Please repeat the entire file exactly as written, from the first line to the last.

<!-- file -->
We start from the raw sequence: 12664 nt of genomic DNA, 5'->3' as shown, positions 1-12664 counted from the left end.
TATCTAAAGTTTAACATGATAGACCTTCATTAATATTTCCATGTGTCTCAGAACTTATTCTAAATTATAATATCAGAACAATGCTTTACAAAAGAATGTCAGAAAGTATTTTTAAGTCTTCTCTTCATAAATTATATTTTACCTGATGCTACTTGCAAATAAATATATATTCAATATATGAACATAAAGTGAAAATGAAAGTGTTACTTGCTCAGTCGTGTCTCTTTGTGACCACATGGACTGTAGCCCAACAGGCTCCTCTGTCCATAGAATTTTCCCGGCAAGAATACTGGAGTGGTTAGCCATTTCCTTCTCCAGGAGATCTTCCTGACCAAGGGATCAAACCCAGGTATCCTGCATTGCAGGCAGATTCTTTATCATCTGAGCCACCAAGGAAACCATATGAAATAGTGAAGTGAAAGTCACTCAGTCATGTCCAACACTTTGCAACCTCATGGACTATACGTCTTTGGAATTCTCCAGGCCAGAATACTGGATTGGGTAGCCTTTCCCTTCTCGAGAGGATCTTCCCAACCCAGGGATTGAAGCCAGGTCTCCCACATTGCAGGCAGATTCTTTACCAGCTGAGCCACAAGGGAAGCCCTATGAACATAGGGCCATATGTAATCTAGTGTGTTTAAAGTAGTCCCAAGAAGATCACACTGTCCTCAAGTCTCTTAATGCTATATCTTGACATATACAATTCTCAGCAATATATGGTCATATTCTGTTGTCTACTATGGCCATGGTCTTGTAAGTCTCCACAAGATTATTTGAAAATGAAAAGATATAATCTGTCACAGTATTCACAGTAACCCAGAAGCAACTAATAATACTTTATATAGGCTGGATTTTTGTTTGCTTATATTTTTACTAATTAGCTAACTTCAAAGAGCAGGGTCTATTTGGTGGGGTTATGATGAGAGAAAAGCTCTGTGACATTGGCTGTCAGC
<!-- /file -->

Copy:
We start from the raw sequence: 12664 nt of genomic DNA, 5'->3' as shown, positions 1-12664 counted from the left end.
TATCTAAAGTTTAACATGATAGACCTTCATTAATATTTCCATGTGTCTCAGAACTTATTCTAAATTATAATATCAGAACAATGCTTTACAAAAGAATGTCAGAAAGTATTTTTAAGTCTTCTCTTCATAAATTATATTTTACCTGATGCTACTTGCAAATAAATATATATTCAATATATGAACATAAAGTGAAAATGAAAGTGTTACTTGCTCAGTCGTGTCTCTTTGTGACCACATGGACTGTAGCCCAACAGGCTCCTCTGTCCATAGAATTTTCCCGGCAAGAATACTGGAGTGGTTAGCCATTTCCTTCTCCAGGAGATCTTCCTGACCAAGGGATCAAACCCAGGTATCCTGCATTGCAGGCAGATTCTTTATCATCTGAGCCACCAAGGAAACCATATGAAATAGTGAAGTGAAAGTCACTCAGTCATGTCCAACACTTTGCAACCTCATGGACTATACGTCTTTGGAATTCTCCAGGCCAGAATACTGGATTGGGTAGCCTTTCCCTTCTCGAGAGGATCTTCCCAACCCAGGGATTGAAGCCAGGTCTCCCACATTGCAGGCAGATTCTTTACCAGCTGAGCCACAAGGGAAGCCCTATGAACATAGGGCCATATGTAATCTAGTGTGTTTAAAGTAGTCCCAAGAAGATCACACTGTCCTCAAGTCTCTTAATGCTATATCTTGACATATACAATTCTCAGCAATATATGGTCATATTCTGTTGTCTACTATGGCCATGGTCTTGTAAGTCTCCACAAGATTATTTGAAAATGAAAAGATATAATCTGTCACAGTATTCACAGTAACCCAGAAGCAACTAATAATACTTTATATAGGCTGGATTTTTGTTTGCTTATATTTTTACTAATTAGCTAACTTCAAAGAGCAGGGTCTATTTGGTGGGGTTATGATGAGAGAAAAGCTCTGTGACATTGGCTGTCAGC